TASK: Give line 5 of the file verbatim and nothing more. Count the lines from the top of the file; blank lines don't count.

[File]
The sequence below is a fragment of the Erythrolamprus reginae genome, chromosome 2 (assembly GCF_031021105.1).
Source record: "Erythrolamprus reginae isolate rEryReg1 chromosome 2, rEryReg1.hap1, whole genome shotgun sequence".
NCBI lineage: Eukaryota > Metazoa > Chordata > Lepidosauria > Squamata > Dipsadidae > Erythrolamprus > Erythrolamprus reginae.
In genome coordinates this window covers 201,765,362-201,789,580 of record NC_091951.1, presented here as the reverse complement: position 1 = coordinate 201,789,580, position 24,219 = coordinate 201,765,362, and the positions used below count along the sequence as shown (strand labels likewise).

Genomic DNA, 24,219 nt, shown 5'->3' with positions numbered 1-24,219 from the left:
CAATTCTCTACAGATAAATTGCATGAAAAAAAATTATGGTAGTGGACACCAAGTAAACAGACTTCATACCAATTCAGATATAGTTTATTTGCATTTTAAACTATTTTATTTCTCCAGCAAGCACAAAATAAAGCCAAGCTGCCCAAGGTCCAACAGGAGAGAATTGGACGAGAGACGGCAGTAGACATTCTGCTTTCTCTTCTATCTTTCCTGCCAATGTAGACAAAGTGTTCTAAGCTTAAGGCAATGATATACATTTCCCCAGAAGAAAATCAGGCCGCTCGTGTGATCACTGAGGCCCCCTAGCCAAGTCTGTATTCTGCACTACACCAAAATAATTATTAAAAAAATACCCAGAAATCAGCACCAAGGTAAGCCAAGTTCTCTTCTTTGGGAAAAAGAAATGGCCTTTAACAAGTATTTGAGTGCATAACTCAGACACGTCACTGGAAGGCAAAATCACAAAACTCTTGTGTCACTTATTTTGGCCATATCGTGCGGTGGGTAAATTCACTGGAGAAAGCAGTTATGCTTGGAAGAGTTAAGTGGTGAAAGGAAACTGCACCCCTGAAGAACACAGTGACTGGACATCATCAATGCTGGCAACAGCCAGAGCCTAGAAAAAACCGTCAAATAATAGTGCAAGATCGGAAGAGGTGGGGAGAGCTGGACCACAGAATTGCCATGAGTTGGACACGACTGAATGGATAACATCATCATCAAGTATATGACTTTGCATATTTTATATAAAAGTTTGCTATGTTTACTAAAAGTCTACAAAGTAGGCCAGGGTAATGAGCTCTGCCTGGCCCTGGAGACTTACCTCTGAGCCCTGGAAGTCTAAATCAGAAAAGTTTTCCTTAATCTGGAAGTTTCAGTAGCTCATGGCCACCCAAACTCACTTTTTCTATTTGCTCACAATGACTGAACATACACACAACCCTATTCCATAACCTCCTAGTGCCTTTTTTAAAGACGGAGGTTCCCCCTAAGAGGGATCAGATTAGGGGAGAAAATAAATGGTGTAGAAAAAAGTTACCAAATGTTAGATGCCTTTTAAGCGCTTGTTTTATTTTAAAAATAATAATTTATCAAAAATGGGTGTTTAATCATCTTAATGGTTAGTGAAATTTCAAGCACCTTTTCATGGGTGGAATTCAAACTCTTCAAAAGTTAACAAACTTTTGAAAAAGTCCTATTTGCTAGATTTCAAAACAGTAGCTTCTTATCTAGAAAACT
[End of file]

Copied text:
Genomic DNA, 24,219 nt, shown 5'->3' with positions numbered 1-24,219 from the left: